I'm sorry, but... really? Really? "Joyent"?
I don't know about you guys, but seeing company names like these doesn't make -me- happyent.
WTF? because there isn't one for barfing.
Joyent has built a sophisticated infrastructure cloud founded on the open-source Solaris environment with the hopes of taking on Amazon's EC2 – and now it has a big pile of cash with which to globalize that cloud. Joyent, which was founded in 2004 by David Young, the company's CEO, and Jason Hoffman, the company's CTO, and …
Lazily turning abstract nouns into verbs with the -ent suffix is more dated than hammer pants. If you have a marketing department to piss off, just be upfront about it.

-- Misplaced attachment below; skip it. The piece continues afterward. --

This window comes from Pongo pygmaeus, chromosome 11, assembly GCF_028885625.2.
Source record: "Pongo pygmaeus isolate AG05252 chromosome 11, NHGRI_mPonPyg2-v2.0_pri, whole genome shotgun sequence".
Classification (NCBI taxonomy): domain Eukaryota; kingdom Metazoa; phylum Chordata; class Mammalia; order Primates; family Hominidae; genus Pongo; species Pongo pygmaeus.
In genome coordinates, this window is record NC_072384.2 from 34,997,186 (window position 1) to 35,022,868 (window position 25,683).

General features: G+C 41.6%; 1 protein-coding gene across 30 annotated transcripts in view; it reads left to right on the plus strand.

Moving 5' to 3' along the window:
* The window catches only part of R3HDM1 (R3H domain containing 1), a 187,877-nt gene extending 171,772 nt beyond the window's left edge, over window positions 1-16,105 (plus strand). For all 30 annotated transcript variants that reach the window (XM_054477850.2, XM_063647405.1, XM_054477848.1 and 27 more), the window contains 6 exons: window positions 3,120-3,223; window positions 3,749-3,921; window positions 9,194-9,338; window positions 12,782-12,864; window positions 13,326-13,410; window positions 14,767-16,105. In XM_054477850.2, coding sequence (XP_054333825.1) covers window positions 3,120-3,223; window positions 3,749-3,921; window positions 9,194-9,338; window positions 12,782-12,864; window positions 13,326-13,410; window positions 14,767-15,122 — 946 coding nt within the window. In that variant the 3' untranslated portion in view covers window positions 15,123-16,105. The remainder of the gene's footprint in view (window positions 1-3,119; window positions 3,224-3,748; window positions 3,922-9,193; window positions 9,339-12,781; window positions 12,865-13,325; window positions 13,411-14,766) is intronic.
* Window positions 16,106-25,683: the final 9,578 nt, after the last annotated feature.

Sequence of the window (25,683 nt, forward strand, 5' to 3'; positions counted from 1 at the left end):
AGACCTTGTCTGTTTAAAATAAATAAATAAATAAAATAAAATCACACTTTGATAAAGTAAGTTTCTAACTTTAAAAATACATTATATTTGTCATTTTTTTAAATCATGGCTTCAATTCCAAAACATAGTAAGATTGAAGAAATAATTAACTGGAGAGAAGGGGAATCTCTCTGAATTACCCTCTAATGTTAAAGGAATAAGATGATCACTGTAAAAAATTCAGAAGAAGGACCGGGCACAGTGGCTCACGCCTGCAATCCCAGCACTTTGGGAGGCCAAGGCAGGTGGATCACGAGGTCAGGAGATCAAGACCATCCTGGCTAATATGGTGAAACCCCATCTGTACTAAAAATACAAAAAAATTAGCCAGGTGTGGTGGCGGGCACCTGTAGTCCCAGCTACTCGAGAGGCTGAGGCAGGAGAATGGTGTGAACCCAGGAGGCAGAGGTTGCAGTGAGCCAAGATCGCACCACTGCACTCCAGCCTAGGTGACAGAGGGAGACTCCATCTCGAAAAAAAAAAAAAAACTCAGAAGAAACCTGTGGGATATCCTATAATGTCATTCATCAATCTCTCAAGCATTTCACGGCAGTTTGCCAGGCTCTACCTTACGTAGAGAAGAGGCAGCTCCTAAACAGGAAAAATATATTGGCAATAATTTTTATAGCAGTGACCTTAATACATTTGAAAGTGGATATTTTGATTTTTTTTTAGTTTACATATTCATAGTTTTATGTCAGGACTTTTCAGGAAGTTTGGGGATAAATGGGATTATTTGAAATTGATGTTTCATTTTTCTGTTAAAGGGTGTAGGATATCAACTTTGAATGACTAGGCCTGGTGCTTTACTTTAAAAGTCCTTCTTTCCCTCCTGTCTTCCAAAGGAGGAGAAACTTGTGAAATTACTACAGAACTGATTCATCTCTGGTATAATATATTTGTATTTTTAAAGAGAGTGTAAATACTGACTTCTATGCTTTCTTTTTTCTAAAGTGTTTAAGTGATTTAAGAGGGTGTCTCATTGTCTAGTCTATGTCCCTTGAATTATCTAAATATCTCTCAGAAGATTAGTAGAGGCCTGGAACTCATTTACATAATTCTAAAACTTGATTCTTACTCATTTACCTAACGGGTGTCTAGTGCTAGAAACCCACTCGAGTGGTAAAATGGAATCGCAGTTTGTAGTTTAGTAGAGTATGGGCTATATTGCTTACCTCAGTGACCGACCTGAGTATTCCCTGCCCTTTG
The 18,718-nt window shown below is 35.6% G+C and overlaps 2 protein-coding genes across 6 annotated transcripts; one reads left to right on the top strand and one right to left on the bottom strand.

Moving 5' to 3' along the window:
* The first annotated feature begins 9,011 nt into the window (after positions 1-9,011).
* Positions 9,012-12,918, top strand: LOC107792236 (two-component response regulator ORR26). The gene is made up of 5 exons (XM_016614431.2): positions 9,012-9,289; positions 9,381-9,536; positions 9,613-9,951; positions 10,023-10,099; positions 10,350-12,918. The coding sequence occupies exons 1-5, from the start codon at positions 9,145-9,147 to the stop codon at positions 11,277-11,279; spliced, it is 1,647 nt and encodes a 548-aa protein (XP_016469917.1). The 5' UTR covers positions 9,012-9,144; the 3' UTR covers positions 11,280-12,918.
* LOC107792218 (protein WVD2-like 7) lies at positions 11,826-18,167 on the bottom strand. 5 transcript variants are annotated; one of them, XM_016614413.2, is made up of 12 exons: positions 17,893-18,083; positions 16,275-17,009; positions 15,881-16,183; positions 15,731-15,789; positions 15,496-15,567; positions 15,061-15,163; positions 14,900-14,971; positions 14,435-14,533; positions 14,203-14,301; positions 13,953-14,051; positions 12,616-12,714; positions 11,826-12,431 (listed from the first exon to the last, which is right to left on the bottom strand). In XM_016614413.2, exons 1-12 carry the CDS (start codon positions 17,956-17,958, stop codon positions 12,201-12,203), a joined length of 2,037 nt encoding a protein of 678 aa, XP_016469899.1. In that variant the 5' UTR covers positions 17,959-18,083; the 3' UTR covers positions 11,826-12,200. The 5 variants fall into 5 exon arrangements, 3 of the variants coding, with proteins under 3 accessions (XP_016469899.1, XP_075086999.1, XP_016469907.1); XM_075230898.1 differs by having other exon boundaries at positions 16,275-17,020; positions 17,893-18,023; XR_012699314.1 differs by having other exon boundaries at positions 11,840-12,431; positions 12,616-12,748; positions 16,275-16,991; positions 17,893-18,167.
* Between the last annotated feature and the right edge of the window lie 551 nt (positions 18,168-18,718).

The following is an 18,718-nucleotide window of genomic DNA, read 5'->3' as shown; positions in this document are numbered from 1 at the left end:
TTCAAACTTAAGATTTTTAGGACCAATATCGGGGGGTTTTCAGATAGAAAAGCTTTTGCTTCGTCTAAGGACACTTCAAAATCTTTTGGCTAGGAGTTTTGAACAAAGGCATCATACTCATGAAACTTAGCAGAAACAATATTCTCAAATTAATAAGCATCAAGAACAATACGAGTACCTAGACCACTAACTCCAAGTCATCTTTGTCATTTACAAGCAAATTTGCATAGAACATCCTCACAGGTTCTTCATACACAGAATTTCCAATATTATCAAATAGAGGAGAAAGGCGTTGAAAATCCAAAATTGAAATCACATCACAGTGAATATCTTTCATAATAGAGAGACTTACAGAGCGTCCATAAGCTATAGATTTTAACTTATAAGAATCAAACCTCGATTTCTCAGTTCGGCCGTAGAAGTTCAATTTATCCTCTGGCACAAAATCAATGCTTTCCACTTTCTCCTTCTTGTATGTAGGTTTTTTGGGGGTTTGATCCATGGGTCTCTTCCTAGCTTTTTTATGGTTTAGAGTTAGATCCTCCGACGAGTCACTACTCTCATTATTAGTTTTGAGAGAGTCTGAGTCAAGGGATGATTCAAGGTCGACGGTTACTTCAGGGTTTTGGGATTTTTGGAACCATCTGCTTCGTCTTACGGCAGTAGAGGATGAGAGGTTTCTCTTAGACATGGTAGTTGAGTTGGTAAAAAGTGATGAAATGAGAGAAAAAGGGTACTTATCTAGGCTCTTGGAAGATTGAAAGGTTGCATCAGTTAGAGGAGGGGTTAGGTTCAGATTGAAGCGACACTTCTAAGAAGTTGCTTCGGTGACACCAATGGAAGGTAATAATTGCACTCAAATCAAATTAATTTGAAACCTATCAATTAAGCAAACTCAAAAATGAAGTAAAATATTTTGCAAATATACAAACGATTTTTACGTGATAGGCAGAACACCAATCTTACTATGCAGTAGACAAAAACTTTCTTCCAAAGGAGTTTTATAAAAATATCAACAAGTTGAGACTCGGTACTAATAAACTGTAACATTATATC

"Joyent SmartOS"...why not "Nipplesplosively Spunkstack"? It has the same emotional heft, and people don't wince as much while saying it...
I think I'd rather wear hammer pants to work than work at a place with an -ent name. The same goes, to lesser degrees, for -sys, -ant, -int, -vis, and -soft. The last one mostly because I think it would be drab to work at a software company so softwarey that it has 'soft' in its name. Oh, and -arts. Might make an exception for LucasArts though.
'-com' is another good suffix to stay away from. Keeps you away from telecoms behemoths -and- low-rent internet retailers. Anyone know if .com is/was in Amazon's real company name? Not like they need the .com qualifier anyway - it's not like anyone's going to see that rainforest that got named after them and get all confused! Haha!
Biting the hand that feeds IT © 1998–2022